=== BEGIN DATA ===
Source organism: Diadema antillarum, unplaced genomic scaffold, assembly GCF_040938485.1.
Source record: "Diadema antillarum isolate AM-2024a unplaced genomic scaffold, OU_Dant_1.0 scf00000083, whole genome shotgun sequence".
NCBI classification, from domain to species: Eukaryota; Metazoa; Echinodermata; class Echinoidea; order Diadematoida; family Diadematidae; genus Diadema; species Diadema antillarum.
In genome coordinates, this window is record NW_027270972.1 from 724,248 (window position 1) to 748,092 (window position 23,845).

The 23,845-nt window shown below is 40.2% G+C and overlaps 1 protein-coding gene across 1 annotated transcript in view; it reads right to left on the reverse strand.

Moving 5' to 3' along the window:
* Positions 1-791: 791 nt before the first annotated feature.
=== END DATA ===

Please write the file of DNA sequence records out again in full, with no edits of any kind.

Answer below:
Source organism: Diadema antillarum, unplaced genomic scaffold, assembly GCF_040938485.1.
Source record: "Diadema antillarum isolate AM-2024a unplaced genomic scaffold, OU_Dant_1.0 scf00000083, whole genome shotgun sequence".
NCBI classification, from domain to species: Eukaryota; Metazoa; Echinodermata; class Echinoidea; order Diadematoida; family Diadematidae; genus Diadema; species Diadema antillarum.
In genome coordinates, this window is record NW_027270972.1 from 724,248 (window position 1) to 748,092 (window position 23,845).

The 23,845-nt window shown below is 40.2% G+C and overlaps 1 protein-coding gene across 1 annotated transcript in view; it reads right to left on the reverse strand.

Moving 5' to 3' along the window:
* Positions 1-791: 791 nt before the first annotated feature.